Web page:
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The Student News Site of Stony Brook University

The Statesman

The Student News Site of Stony Brook University

The Statesman


Pocket Theatre gives Stony Brook students a Halloween treat with Richard O’Brien’s “The Rocky Horror Show”

The film adaptation of O’Brien’s play, “The Rocky Horror Picture Show,” debuted in America in Los Angeles in 1975. (BASIL JOHN / THE STATESMAN)

In the spirit of Halloween, Stony Brook’s Pocket Theatre performed Richard O’Brien’s “The Rocky Horror Show” on Oct. 31 and Nov. 1 in the Leadership and Service Center.

During the break between the 6 p.m. and 8:30 p.m. show on Nov. 1, the actors scrambled around to change clothes, mingle and set up for the next show.

It was a jumble of racing theatre students in risqué dress. All of the actors and the crew, were half-dressed in dark, gothic clothing. Many of them sported fishnet stockings.

“We have a more burlesque theme, it’s a bit more sexy,” Elizabeth Beckett, a senior theatre major who directed the show, said about how this performance will differ from others.

According to Beckett, this is the first musical that they have executed since 2005. She described it as “new territory” for the actors.

Pocket Theatre performers set up round tables around the room. The tables were adorned with black and red table cloths. On top of them sat bottles of soda, water and wine bottles. Some tables even found condoms scattered on top.

At the event, they gave students brown paper bags, which contained props and instructions. Some of the instructions included how to do the “Time Warp” dance, although many fans in the audience did not need the instructions.

The bag also consisted of pom-poms to throw at the actors and a list of the “callbacks” that the audience members could shout out. When the performers said certain names or words, audience members could participate by yelling out various terms to the actors.

The cast received active feedback from the audience who was shouting out the callbacks during the show.

“I can’t describe the feeling of seeing something that everybody has worked so hard on,” Beckett said. “It’s the greatest feeling in the world, I’m on a high.”

Students Jenn Islam, junior sociology and women studies major and Christina Ortiz, junior political science major, said that the callbacks were one of their favorite parts.

“It was way better than the movie,” Ortiz said. They said that they knew about the show because it was advertised well.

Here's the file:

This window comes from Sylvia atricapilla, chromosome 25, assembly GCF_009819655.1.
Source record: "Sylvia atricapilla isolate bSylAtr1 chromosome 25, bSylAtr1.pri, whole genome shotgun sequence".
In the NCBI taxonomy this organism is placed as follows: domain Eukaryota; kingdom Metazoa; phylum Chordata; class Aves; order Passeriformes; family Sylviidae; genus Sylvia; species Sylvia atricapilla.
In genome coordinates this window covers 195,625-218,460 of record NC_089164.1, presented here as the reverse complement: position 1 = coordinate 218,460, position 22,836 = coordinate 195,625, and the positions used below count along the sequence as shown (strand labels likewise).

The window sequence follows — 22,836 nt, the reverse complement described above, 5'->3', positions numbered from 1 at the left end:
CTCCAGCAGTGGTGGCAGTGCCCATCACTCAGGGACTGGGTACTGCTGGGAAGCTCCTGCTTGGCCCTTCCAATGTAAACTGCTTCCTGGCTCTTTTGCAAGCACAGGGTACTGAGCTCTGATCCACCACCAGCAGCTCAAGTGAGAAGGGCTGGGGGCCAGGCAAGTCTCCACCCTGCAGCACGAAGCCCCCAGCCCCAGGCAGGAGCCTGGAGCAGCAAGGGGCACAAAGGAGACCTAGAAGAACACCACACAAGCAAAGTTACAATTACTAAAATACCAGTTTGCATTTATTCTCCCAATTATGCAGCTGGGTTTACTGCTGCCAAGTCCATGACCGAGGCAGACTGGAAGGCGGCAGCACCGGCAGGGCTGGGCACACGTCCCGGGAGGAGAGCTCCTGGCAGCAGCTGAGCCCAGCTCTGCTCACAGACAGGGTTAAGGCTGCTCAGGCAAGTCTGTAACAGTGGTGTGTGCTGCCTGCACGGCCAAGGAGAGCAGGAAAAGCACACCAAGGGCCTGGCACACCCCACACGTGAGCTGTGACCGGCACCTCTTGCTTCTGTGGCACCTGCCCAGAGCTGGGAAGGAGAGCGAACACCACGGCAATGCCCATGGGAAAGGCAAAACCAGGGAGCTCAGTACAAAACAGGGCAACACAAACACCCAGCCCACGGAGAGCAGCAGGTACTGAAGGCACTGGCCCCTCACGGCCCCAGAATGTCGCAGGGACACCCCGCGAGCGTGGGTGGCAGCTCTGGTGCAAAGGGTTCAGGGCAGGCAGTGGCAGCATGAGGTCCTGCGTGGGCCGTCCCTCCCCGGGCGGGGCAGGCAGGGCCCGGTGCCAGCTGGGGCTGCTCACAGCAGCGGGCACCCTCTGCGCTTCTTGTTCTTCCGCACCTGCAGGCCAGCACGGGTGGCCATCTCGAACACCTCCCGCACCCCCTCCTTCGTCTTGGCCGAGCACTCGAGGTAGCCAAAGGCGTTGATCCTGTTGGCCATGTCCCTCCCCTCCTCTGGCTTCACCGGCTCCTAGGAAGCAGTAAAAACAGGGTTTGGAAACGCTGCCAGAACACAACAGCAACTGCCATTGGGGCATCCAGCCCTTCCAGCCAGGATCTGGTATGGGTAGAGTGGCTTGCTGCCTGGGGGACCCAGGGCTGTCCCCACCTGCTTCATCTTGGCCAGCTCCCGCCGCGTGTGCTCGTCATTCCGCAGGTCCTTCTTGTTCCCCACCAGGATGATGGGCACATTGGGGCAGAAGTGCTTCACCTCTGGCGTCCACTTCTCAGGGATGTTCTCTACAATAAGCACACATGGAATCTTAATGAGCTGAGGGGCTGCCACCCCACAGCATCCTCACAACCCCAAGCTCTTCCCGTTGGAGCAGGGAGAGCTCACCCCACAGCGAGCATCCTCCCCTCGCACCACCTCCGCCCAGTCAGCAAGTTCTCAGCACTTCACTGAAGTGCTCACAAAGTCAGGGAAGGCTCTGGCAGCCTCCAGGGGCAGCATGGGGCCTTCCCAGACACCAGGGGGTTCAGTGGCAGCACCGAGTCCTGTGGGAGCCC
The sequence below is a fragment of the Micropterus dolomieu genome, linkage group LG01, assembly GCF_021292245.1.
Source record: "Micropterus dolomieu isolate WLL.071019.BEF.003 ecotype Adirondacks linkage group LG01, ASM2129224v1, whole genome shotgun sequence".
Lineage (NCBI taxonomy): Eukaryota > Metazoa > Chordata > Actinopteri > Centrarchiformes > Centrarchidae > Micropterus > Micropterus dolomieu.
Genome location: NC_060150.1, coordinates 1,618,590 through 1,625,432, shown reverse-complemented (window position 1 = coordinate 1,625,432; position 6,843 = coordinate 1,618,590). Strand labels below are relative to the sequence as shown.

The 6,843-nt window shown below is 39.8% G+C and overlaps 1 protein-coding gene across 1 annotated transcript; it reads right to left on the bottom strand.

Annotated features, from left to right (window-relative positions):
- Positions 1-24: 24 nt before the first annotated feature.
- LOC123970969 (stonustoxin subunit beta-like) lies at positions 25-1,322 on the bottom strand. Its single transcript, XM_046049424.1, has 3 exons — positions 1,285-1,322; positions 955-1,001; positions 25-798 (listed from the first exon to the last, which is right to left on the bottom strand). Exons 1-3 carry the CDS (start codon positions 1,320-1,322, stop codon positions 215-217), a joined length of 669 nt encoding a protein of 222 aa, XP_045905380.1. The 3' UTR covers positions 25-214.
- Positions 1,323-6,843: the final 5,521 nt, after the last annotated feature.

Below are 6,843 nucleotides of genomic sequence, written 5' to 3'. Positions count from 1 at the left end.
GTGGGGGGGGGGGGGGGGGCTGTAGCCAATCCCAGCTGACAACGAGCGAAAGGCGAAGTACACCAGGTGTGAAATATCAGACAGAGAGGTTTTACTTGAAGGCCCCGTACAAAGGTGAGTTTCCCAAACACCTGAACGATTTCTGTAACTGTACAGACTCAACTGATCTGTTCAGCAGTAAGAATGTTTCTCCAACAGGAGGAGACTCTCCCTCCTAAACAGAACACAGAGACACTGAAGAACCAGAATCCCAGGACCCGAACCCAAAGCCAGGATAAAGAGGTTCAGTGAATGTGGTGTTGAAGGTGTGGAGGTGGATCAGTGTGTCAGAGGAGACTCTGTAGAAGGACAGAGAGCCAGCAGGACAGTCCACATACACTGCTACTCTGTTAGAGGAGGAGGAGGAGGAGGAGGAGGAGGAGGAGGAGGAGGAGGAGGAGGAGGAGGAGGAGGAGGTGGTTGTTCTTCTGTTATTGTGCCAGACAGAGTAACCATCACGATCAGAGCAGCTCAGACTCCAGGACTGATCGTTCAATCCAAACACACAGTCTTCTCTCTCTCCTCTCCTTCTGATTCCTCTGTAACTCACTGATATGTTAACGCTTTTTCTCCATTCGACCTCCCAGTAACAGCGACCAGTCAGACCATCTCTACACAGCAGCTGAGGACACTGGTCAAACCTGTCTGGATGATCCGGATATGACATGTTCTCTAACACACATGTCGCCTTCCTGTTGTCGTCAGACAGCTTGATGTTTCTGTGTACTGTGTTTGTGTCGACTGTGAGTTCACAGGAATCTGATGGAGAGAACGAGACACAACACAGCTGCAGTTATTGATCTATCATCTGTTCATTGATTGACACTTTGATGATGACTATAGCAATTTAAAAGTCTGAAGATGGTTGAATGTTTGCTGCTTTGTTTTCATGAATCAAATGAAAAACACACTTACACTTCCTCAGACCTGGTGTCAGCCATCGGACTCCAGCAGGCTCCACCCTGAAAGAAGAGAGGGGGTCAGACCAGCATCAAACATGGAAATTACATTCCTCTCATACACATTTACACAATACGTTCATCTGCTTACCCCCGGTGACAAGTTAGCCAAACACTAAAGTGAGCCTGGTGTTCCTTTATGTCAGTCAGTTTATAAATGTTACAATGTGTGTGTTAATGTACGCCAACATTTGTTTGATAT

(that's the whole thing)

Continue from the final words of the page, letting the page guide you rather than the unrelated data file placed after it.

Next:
Two out of the groups three shows sold out. The one that did not sell out, the 6 p.m. Nov. 1 show, sold more than half of the tickets.

The show had the audience laughing from beginning to end, but it may not be for anybody who is uncomfortable with sex or nudity.

The show opened up with a spotlight in the middle of the audience focused on the character Magenta, played by junior Kayla Figetakis, wearing a silver sequin dress and singing. She pranced around the audience, eventually making her way to the stage.

The actors were not restricted to the stage. Often times they ran and danced through the audience, or snuck up behind their chairs and performed a sexy dance.

Dinner was served at 9:45 p.m.

“I love that the actors were having fun with it and that they weren’t taking it too seriously,” Lisa Finn, who traveled from the city to see the performance said. She also said that the cast was spot-on with their characters.

Olatunde Ola, a senior who is studying theatre arts, played Rocky. He spent the majority of the show wearing nothing but shiny gold underwear.

“At first it was uncomfortable,” Ola said. “After a while, you get used to the cast and pretty much everybody has seen you naked.”

Pocket Theatre hopes to perform more musical shows like this in the future. Meghan Ames, who is in her last semester at Stony Brook, played Janet. She describes the cast as a big family.

“There are so many people in this cast that I would have never met if it wasn’t for Rocky Horror and sincerely every one of them is an amazing soul,” Ames said

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